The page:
In June, we brought you the first photos of our new lower prices. electric bike be able to Built by Kenyan-Swedish venture Roam. (previously known as Opibus), thanks to a registered design filed with the authorities of the European Union. Appeared as Roam Air with styling that is perfect for that image.
A bike that prioritizes simplicity and low cost above all else. Roam Air is for customers who want to get from point A to point B reliably and affordably, without rush or luxury. But the idea has already attracted significant investment, and even struck a deal with Uber to launch a two-wheeler ride-sharing service in Africa, and Roam is making headlines. time The magazine’s list of the 100 most influential companies of 2022.
The Roam Air’s final styling isn’t something that top Italian design houses quiver in their boots, but it’s a big step up from Roam’s first prototypes. They appeared to be made using set-square and flat-sheet steel sheets welded together to create a wedge-shaped “tank” section similar to the Tesla Cybertruck model. It promised a slice to the inside of my thigh if I braked too hard. Or if, in the quest for simplicity and low cost, these brakes were a little more substantial than cable-actuated drums. What at first looks like slots for labels is actually a digital display of the state of charge of each battery.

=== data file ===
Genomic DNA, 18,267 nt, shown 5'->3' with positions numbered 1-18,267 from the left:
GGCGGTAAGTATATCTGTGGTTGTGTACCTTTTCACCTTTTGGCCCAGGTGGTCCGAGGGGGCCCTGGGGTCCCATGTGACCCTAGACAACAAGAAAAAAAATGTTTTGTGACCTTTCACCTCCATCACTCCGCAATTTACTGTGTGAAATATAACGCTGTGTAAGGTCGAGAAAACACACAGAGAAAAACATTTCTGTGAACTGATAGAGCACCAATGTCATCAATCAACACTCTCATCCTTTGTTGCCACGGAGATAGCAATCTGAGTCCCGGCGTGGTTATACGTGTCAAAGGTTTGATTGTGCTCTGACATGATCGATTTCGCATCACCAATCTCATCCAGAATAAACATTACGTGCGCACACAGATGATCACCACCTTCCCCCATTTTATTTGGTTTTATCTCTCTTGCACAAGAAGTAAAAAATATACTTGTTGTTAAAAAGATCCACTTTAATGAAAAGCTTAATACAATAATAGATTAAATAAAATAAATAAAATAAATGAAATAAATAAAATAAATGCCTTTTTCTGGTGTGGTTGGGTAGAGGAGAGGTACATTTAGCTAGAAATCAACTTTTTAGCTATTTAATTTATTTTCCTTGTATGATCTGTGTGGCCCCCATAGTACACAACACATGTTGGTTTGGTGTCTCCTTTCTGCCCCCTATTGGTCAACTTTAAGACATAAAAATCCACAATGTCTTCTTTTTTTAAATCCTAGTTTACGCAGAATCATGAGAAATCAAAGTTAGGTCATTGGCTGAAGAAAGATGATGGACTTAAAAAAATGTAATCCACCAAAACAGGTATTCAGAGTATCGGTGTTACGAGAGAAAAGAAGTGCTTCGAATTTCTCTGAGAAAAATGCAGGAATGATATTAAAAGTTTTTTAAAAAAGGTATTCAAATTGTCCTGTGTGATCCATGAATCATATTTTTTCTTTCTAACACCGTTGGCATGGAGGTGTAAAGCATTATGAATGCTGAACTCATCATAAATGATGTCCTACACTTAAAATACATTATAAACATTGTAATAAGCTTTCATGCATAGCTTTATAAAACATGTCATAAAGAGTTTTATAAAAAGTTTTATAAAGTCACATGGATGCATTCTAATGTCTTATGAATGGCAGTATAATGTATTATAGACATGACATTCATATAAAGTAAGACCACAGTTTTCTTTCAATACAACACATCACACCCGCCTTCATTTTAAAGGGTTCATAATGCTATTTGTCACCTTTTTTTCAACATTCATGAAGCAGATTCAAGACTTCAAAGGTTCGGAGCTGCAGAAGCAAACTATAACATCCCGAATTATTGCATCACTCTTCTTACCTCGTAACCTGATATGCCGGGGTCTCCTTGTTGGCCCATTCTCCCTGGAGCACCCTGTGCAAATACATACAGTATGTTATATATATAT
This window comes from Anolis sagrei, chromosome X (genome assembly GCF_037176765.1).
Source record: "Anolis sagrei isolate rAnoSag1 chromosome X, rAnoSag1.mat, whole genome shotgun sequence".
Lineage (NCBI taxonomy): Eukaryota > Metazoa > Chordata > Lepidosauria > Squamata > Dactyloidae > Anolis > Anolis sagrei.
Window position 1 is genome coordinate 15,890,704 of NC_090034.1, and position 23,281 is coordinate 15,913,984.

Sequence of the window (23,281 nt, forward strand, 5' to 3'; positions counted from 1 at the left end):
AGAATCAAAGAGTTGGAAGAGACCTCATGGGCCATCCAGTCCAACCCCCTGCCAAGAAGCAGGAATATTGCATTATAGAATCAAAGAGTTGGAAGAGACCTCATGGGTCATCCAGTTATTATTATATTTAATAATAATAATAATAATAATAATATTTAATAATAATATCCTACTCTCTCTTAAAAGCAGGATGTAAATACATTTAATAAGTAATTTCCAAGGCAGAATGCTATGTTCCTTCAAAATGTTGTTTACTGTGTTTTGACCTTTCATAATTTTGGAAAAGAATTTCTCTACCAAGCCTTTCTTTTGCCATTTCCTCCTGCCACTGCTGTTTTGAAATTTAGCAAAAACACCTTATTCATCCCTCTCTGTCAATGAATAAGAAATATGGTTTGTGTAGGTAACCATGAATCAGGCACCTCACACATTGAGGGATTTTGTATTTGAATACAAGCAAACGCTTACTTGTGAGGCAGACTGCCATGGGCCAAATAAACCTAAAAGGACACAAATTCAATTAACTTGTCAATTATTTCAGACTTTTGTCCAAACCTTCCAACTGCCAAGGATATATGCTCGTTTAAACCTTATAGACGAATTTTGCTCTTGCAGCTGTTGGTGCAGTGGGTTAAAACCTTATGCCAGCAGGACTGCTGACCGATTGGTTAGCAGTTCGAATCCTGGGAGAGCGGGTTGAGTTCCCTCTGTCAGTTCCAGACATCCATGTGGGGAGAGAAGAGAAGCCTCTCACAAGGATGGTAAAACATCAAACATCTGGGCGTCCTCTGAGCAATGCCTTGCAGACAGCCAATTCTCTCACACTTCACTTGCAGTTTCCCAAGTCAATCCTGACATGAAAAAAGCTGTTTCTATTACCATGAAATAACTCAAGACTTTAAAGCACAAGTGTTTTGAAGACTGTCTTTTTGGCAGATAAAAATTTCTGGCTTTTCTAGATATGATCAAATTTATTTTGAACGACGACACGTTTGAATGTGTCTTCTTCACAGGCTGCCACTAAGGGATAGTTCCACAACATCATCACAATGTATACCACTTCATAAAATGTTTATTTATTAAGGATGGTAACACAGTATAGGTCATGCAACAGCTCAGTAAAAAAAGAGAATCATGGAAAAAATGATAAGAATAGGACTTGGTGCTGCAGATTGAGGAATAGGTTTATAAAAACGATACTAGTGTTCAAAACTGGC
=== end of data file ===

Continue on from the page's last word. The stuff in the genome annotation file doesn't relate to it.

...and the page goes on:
But while it’s easy to get a pot shot of the Roam’s very simple components and basic design, not to mention the paint that looks like it’s been brushed, this machine sells for just $1,500. Considering the facts, everything falls aside.
It will be difficult to find an electric assist bicycle of that level. But here’s a motorcycle with suspension, and in just five seconds from start he hits a top speed of 56 mph, and with a 3.24 kWh battery he packs him 56 miles on a single charge. Claims it can run. For $550 more, he gets a second battery that has a slot above the first battery and doubles his range. It also features four riding modes – Eco, Standard, Power and Sport – plus the ability to reverse at walking pace for easier parking. A 600W charger charges his battery in four hours when plugged into his 240V socket, standard in the country where the bike was first sold. It will work at 110V, but the charging time will inevitably be slower. In Kenya, where the bike was manufactured, Roam Air costs him just 8 cents to cover 10 kilometers (6 miles), compared to 25 cents for a fossil-fuel-fueled bicycle with comparable performance. is claimed to take
The first examples of Roam Air are expected to be delivered in Kenya by the end of this year. Mass production is scheduled for 2023, initially targeting the rest of Africa, but promised global delivery “soon.” The company currently operates a direct sales model, but is looking for distributors in other countries, as well as assembly and manufacturing partners to establish local production in new markets.
https://www.cycleworld.com/story/motorcycle-news/roam-air-low-cost-electric-bike-revealed/ Roam Air: Introduces low-cost e-bikes